To achieve this I decided to run the first part of the session with the whole group, but asking them to work individually. I set up four stations around the room, each with a different title – Liked, Learned, Lacked and Longed for. I asked participants to take ten minutes to write their own thoughts on post it’s and put them up on the relevant section. I encouraged people to spend the first five minutes writing, then walk around, stick their post it’s up and start to read what others had put to prompt new ideas.

Group in Groups

Once we had input from everyone, we needed to refine the content on the walls. I split people into four mini teams, one per section, and asked them to put all the post it’s that referred to the same point together to form a topic. When they did this, I asked them to summarise the topic on a large post it note and place it over the top to make it clearer for those reading.

By separating into groups at this stage it made it quicker to refine the content and reduced the stress on me as a facilitator.

Read & Vote

Once the topic grouping was complete I asked each individual to put a dot on the topic that they felt was most important to them on the board they were at. We then rotated the mini teams to the next section and asked them to do the same, giving them the opportunity to read what their colleagues had put in these sections too. We did this for each section until the mini teams were back at the section they started at.

Once all the teams had voted, I went around each team and asked them to present the topics back to the entire group.

Rather than discussing each of the topics in depth, I asked people to raise their hand if they needed clarification on any of the topics or had any questions. The general rule was that the person clarifying would just explain the intent of the note in a couple of lines and we would avoid any lengthy discussions at that time.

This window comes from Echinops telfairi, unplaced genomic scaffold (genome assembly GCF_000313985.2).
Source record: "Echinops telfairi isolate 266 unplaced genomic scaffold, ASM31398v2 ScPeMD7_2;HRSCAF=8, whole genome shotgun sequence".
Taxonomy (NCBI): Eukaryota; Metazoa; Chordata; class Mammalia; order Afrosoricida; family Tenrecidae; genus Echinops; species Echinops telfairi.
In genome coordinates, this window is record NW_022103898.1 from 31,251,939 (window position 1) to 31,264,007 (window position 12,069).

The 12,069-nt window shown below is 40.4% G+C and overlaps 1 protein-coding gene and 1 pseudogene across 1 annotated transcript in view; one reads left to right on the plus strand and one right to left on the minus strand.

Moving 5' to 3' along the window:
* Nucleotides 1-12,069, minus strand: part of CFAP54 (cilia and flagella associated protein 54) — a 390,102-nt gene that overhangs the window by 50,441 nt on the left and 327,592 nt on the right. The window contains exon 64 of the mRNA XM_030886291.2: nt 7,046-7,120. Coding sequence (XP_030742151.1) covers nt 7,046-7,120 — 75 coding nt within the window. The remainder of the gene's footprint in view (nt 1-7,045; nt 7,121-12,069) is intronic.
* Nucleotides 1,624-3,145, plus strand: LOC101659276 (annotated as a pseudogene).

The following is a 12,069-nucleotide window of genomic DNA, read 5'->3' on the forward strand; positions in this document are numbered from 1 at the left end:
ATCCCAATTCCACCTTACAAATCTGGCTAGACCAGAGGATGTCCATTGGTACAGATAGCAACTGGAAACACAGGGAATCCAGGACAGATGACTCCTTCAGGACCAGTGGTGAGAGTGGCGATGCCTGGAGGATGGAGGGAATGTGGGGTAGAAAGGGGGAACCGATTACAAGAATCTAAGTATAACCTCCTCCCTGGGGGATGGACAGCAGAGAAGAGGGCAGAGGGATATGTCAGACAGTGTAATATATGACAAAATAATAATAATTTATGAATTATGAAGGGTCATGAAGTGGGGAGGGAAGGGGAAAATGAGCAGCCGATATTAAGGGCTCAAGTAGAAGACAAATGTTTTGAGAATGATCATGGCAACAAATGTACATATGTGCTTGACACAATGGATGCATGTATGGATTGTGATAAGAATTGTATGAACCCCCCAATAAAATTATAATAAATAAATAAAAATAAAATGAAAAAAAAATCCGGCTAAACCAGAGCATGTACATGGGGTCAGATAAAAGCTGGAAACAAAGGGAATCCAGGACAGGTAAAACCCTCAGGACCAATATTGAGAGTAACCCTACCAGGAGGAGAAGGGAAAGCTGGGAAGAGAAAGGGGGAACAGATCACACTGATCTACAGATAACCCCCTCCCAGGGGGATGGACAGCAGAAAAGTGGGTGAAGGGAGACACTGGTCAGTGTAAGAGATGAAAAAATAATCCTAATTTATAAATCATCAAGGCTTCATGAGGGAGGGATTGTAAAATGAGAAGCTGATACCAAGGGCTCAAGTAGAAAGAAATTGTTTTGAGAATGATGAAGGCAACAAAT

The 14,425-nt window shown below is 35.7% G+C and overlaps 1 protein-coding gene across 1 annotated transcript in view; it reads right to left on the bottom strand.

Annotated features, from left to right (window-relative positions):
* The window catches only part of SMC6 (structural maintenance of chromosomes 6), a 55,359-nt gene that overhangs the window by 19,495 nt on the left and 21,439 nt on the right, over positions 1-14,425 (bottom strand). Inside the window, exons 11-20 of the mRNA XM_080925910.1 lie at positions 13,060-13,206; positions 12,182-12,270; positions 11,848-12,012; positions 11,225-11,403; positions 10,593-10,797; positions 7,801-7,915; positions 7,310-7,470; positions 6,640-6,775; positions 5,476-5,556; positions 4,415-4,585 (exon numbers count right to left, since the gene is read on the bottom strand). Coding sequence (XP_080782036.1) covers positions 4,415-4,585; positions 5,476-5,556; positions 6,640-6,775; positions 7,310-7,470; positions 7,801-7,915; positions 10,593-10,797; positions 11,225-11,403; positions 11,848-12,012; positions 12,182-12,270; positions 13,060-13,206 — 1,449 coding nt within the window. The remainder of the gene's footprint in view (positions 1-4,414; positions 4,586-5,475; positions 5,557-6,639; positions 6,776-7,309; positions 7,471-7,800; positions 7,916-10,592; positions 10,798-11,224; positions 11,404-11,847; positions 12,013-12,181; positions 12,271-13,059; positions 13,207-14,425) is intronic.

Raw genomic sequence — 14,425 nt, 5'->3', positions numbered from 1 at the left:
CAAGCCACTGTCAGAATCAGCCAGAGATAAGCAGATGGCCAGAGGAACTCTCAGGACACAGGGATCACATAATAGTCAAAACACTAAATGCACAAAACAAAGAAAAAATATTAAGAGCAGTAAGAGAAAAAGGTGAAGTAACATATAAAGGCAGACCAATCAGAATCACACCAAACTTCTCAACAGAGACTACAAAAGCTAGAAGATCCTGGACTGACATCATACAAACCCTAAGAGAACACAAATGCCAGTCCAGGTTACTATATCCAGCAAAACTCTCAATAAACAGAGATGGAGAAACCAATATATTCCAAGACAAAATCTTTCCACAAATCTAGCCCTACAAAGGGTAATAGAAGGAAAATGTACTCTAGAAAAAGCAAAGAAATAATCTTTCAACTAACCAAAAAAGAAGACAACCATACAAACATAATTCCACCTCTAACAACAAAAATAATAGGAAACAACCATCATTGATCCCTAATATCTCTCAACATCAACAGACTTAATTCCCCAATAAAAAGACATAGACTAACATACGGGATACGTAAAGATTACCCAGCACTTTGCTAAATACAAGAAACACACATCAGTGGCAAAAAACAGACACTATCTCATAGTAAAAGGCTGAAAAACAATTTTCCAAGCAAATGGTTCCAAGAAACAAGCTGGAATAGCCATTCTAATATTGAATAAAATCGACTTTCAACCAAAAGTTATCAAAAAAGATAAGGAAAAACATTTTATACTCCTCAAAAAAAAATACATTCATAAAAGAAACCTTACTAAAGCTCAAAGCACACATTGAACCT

Get to Action

Through the exercises so far we had identified several topics that people wished existed or were improved. We took the top four voted topics and distributed one to each of the mini teams to create possible ways to solve the problems. I gave each team a hypothesis template and gave them ten minuites to fill in the gaps in the statement below:

We believe that….
will result in….
and we will know we are successful when….

The hypothesis template structured the ideas teams came up with, drove them to identify exactly what their idea is aiming to change and encouraged them to provide a measurable way to know when the change has been made.

I then had the mini teams present their hypothesis back to the wider group and we agreed owners for each of the hypothesis. The aim was to leave the retrospective knowing what they would try to improve and review progress against these hypothesis in a month.

Running a retrospective with a large team is challenging. However, with good preparation they can be used effectively for gathering feedback, building team connection and making meaningful change. I hope this article may help you planning your own retrospectives.

The Rise of Open Startups

Can you guess the monthly revenue run rate for the online publishing platform, Ghost?

The answer is $143,931. I’d ask if you guessed right, but if I’m honest you didn’t need to guess, you could have just visited Ghost’s website to find out!